If you think you might want some crowd support, maybe an Indy Mini is for you. If you’re up for a bit more beauty, a Door County-type race might be your thing. Just depends on what you love, and what kind of experience you’re going for. (I went big first, starting with the Indy Mini, but as time’s passed, I like the closed courses like Door County, which give me a bit more time to groove into my run…) Both of these courses are open for four hours, and both have their challenges (no shade in Indy occasionally a very warm day; hills in Door County). Think about it, and choose a race that’s good for you.
Check out the race reviews. Marathonguide.com has a full calendar of races held in the U.S., Canada, and abroad. Use it to check the race reviews from other runners who have completed the race in the past year. Marathon Guide will tell you what you can’t see when you’re poking around on a race website, including a few key points: organization, hills, and crowd support.
Skip a race with poor organization, as it most often affects the back of the pack runners worse. If you’re reading the reviews, and the organization gets poor marks (or people are commenting about the lack of fluids on the course, direction, etc.), skip it. Yes, just skip that one. You don’t need to run your first race on a course where there’s no water or Gatorade, or where the organizer forgot to put volunteers out for you. There are thousands of races out there- don’t spend your money on one that isn’t well-run.
Think carefully about what you want or need on a run – hills and crowd support are two biggies. If you’ve never run a half before, you probably want a course that has some fans on it. (Well, at least I did.) You maybe want people cheering for you, to help you run your best time. So pay close attention to the descriptions of the crowd support. Small towns – and medium sized cities – do this well. Bigger cities tend to have a hard time, due to the fact that the courses tend to be run on out-of-the-way streets to keep traffic snags to a minimum.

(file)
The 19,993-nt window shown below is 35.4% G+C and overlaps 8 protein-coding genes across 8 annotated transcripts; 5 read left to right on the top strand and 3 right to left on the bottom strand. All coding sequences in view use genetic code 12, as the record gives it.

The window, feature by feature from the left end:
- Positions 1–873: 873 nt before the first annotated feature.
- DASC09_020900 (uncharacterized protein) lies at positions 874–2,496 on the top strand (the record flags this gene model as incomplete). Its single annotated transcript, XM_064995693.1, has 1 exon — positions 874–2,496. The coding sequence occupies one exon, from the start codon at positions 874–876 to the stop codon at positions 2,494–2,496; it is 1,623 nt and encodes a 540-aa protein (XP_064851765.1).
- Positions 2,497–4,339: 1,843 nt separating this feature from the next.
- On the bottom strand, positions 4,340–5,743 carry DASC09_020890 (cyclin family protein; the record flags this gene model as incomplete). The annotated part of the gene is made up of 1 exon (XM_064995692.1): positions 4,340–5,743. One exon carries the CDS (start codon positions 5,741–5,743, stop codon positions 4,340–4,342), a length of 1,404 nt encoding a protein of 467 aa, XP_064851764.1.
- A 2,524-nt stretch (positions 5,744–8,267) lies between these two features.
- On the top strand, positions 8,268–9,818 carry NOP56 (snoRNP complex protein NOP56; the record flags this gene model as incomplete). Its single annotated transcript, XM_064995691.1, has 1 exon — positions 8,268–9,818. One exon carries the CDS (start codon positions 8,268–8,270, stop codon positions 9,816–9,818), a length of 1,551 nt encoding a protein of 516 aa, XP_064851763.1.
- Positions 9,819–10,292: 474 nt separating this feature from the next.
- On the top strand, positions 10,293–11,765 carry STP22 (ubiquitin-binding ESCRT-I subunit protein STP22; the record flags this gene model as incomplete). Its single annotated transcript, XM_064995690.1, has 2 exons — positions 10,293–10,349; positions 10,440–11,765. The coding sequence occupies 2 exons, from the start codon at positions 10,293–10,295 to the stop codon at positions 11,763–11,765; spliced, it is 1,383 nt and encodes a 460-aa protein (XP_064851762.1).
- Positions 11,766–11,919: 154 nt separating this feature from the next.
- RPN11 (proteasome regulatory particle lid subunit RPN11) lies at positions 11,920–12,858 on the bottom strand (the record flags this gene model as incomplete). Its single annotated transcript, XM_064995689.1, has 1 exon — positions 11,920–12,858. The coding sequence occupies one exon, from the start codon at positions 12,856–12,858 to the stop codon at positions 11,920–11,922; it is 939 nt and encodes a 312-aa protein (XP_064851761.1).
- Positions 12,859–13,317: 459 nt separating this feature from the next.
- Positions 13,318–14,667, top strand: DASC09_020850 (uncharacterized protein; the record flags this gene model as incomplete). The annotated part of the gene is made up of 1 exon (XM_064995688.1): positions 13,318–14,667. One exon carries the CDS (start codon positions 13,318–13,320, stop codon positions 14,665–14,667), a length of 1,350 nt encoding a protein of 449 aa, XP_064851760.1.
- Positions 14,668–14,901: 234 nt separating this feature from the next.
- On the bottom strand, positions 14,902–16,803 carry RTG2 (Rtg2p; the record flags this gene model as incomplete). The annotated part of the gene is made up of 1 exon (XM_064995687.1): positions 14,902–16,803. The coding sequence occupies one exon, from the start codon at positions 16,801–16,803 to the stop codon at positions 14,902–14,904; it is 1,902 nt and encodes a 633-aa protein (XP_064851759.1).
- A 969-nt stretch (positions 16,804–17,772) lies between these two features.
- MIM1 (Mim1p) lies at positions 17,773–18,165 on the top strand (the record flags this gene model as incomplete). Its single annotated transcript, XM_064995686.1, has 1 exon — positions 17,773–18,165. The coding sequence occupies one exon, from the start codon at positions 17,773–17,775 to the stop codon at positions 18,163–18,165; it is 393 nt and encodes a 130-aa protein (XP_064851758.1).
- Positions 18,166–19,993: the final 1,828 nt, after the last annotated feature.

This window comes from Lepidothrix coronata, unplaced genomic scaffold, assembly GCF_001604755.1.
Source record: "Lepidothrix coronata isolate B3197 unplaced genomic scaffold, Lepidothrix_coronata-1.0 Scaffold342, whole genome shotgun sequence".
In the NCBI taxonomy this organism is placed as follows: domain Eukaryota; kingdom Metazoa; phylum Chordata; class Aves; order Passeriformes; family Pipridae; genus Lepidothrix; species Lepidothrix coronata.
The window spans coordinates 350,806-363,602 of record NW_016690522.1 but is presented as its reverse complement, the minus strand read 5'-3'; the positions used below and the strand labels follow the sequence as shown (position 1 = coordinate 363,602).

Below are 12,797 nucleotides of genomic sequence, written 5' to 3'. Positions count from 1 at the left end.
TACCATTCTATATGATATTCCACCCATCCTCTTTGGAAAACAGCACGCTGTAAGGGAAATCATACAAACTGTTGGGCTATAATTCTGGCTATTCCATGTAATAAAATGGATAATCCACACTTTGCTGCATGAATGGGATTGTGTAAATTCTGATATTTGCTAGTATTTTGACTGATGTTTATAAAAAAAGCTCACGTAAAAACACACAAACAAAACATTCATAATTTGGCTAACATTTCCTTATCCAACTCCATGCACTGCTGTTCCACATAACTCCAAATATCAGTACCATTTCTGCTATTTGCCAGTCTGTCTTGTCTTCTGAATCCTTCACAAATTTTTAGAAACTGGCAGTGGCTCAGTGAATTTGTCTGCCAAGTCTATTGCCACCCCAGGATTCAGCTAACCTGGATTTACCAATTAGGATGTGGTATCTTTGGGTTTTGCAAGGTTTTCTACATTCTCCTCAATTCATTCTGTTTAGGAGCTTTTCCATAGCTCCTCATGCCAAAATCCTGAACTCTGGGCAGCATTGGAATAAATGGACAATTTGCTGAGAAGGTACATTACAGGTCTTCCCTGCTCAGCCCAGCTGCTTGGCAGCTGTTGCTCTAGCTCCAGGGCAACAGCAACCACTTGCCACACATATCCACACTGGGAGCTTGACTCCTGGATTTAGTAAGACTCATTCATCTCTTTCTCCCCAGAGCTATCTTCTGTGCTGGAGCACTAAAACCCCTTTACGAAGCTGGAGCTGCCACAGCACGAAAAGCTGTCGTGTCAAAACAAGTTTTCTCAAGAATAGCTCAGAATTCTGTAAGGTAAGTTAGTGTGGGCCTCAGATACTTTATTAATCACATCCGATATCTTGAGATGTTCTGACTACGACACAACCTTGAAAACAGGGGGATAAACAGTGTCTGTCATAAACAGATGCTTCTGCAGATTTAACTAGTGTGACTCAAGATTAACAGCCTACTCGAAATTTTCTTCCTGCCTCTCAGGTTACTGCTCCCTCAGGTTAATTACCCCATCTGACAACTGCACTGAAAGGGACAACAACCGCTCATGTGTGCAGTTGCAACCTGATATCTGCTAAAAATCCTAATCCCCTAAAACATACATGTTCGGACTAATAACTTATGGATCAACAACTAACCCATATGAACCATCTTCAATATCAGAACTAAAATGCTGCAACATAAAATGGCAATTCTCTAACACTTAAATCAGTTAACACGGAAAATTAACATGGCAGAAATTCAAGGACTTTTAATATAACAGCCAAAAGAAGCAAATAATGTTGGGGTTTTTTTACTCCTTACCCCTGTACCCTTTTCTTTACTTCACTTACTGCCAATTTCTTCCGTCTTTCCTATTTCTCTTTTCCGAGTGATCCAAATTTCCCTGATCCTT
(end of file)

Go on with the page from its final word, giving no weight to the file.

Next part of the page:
Also, check for hills. I run in Chicago, which is flatter than my stomach, fo sho. So running the Flying Pig Half Marathon in Cincinnati is always a bit challenging for me – but I do it, because there are wicked good downhills, they have a 3:30 time limit, and it’s home. Be aware of what you’re willing to do to train for hills, and don’t let them freak you out – just be aware of them. Two of my favorite courses are hilly monsters – the Flying Pig, and the Nike Women’s Half Marathon in San Fran. But they’re both amazing races.
A few recommendations
So, you’ve got some advice, now for recommendations. These are completely biased, and based on my own personal experience, likes and dislikes. Unfortunately, they’re also very Midwest-based. (Sorry ’bout that…) I’ll tell you why I would and wouldn’t run them, and you can ask me anything you like. Consider it my gift to you. (And, if you’ve run one you really like, send me a note, and we’ll post it here!)
Half Marathons – Spring 2010
The Flying Pig Half Marathon – Cincinnati, Ohio. May 2, 2010. Yes, there are hills. But the first 5 miles are a nice warmup, and you get to run over the Ohio River at sunrise, a site which can’t be beat. The Ohio is always nearby in this race, which winds through downtown Cincinnati before heading into Eden Park. Yes, it will kick your ass going up, but you make up the speed on all the hills going down. I know more people who have set personal records here than in Chicago, which is flat as a pancake. Plus, the finish at Sawyer Point is a great reunion area, and the medal is pretty cool. Walkers are welcome. Cost: $75 through April 1. Three hour thirty minute course. Run this race if: you live within driving distance of Cincinnati, and like some pretty in your run. Skip it if: you can’t handle long hills.
The Country Music Half Marathon – Nashville, Tennessee. April 24, 2010. Great crowd support, great atmosphere, and simply the best music of any of the Rock and Roll events. Nashville is a music town, so if you’re going to go for a RNR event (girls weekend, etc.) this is the one to do. If you like music, and are looking for some extra motivation, run this one. Cost: $105 through April 18. Four hour course. Run this race if: you live near Nashville but have never run there; are looking for a party weekend with your friends, or are a big country music fan. Skip it if: you need a flat run. Nashville is never, ever flat.
The Indy Mini Marathon – Indianapolis, Indiana. May 8, 2010. Flat as a pancake, except when you’re on the track. The Indy Mini is a great excuse to run your first half marathon if you live in the midwest, or are a fan of racing. The course, however, leaves much to be desired. You start downtown, then wind through dilapidated, abandoned sections of urbanity. You focus ahead on getting to the Brickyard, and even that, you might find challenging – it’s 2.5 miles of shuffling people, baking in the sun. (Do I sound bitter?) Don’t count on shade, and don’t count on pretty, but do count on a fast time. This race is sold out for 2010. (Clearly, no one listens to me :)) Run this race if: you need a flat course Skip it if: you don’t like crowds, or don’t care for a desolate urban running landscape.